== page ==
What Are the Parts of an Appraisal?

Their home's purchase can be the most important financial decision some people could ever consider. Whether it's a main residence, an additional vacation home or one of many rentals, the purchase of real property is a detailed financial transaction that requires multiple people working in concert to pull it all off.

Most people are familiar with the parties having a role in the transaction. The most recognizable face in the exchange is the real estate agent. Then, the mortgage company provides the financial capital needed to fund the exchange. And the title company ensures that all aspects of the transaction are completed and that the title is clear to pass from the seller to the purchaser.

To learn more about appraising, click here to see a short video or call us today to talk about your specific property.

So, who's responsible for making sure the property is worth the amount being paid? This is where the appraiser comes in. We provide an unbiased estimate of what a buyer could expect to pay — or a seller receive — for a property, where both buyer and seller are informed parties. A licensed, certified, professional appraiser from Joseph Mier & Associates will ensure, you as an interested party, are informed.

The inspection is where an appraisal begins

To determine an accurate status of the property, it's our duty to first perform a thorough inspection. We must physically see features, such as the number of bedrooms and bathrooms, the location, living areas, etc, to ensure they really are present and are in the condition a reasonable buyer would expect them to be. To ensure the stated square footage is accurate and convey the layout of the house, the inspection often includes creating a sketch of the floorplan. Most importantly, we look for any obvious features - or defects - that would affect the value of the property.

Once the site has been inspected, an appraiser uses two or three approaches to determining the value of real property: sales comparison and, in the case of a rental property, an income approach.

Cost Approach

Here, the appraiser analyzes information on local construction costs, labor rates and other elements to determine how much it would cost to construct a property comparable to the one being appraised. This estimate commonly sets the maximum on what a property would sell for. It's also the least used method.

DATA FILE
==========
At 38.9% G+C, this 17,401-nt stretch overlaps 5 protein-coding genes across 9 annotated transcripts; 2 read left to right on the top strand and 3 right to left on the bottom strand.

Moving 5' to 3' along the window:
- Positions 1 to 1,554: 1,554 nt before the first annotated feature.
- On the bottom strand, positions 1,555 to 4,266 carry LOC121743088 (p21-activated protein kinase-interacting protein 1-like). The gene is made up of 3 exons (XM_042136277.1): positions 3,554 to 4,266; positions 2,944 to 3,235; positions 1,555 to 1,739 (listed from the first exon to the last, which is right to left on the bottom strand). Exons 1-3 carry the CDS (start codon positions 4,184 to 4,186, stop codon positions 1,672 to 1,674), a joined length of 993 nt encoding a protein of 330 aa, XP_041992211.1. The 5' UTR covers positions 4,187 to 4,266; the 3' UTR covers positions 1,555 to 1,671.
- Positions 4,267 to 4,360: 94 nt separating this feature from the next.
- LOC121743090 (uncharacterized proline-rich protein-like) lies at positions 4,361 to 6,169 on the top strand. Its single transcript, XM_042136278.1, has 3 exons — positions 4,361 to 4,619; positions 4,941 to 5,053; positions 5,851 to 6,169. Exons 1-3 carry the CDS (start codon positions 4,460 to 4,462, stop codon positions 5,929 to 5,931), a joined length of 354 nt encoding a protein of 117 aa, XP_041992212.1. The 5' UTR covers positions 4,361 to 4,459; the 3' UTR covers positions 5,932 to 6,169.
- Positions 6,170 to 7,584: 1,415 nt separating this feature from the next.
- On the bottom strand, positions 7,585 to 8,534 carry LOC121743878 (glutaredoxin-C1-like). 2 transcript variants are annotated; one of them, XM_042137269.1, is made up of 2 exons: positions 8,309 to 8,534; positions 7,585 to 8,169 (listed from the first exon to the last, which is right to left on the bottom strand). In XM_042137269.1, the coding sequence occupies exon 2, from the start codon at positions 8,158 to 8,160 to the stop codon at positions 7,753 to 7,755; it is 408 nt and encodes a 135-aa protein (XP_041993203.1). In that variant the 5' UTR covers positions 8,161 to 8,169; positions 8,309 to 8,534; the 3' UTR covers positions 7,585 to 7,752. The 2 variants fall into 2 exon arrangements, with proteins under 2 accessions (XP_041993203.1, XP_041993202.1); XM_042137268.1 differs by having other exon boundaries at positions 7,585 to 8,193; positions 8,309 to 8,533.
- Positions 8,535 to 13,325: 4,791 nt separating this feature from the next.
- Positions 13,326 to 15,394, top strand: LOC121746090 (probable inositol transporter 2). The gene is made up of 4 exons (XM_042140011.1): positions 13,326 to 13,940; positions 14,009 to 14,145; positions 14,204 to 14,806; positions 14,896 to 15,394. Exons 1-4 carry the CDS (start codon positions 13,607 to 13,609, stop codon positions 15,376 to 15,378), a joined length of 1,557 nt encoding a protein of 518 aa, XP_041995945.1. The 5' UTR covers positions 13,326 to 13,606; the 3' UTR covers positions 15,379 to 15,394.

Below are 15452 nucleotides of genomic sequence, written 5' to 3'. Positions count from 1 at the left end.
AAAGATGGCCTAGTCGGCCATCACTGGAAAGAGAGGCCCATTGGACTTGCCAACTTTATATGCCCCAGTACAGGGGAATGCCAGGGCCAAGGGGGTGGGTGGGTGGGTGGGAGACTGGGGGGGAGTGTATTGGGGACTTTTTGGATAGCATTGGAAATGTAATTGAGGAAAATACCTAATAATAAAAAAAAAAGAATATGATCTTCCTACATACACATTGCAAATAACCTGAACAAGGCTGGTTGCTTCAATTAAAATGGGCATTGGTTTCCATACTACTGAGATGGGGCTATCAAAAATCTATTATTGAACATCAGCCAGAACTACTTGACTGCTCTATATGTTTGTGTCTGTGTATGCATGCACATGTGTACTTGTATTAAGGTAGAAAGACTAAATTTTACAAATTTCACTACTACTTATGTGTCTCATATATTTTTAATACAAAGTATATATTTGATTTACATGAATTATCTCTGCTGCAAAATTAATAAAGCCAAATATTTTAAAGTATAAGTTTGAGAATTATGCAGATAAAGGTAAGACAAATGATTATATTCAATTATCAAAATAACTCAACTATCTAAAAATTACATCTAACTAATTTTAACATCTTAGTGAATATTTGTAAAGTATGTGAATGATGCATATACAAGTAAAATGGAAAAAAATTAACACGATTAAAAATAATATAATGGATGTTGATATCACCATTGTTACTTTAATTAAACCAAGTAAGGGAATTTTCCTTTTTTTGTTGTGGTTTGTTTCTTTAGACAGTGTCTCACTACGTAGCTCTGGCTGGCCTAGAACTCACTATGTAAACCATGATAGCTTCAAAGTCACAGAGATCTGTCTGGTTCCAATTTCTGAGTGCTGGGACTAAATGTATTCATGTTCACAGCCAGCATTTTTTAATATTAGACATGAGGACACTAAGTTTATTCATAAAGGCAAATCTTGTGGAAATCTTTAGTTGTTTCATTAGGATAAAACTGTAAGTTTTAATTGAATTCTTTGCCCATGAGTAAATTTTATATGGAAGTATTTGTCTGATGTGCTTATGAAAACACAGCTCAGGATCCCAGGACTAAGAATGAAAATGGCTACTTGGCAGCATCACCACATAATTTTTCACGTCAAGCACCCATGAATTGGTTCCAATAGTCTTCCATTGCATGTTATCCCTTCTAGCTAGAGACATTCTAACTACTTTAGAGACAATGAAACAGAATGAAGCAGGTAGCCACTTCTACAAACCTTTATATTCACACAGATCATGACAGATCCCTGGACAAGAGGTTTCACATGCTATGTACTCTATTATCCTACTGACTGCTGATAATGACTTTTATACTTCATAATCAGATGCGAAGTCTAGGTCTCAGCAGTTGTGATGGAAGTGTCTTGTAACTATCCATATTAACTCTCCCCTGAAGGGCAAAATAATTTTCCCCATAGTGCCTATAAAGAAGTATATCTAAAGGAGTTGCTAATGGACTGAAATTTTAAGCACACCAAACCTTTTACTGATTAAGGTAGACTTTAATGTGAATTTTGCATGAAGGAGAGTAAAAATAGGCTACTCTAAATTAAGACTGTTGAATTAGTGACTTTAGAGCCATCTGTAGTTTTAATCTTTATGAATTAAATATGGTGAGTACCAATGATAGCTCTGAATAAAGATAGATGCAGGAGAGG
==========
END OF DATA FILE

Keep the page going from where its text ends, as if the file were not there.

Sales Comparison

Appraisers get to know the communities in which they work. They innately understand the value of specific features to the homeowners of that area. Then, the appraiser looks up recent sales in close proximity to the subject and finds properties which are 'comparable' to the real estate being appraised. By assigning a dollar value to certain items such as square footage, extra bathrooms, hardwood floors, fireplaces or view lots (just to name a few), we adjust the comparable properties so that they are more accurately in line with the features of subject.

  • If, for example, the comparable has an irrigation system and the subject does not, the appraiser may subtract the value of an irrigation system from the sales price of the comparable home.
  • If the subject property has an extra half-bathroom and the comparable does not, the appraiser might add a certain amount to the comparable property.

After all differences have been accounted for, the appraiser reconciles the adjusted sales prices of all the comps and then derives an opinion of what the subject could sell for. At Joseph Mier & Associates, we are experts when it comes to knowing the worth of particular items in Hammond and Tangipahoa County neighborhoods. This approach to value is typically awarded the most consideration when an appraisal is for a real estate purchase.

Valuation Using the Income Approach

A third way of valuing real estate is sometimes employed when an area has a reasonable number of renter occupied properties. In this situation, the amount of revenue the real estate yields is factored in with income produced by similar properties to determine the current value.

Coming Up With The Final Value

Combining information from all applicable approaches, the appraiser is then ready to stipulate an estimated market value for the subject property. It is important to note that while this amount is probably the best indication of what a property is worth, it probably will not be the final sales price. Depending on the specific situations of the buyer or seller, their level of urgency or a buyer's desire for that exact property, the closing price of a home can always be driven up or down.Regardless, the appraised value is often used as a guideline for lenders who don't want to loan a buyer more money than the property is actually worth. The bottom line is, an appraiser from Joseph Mier & Associates will help you get the most fair and balanced property value, so you can make wise real estate decisions.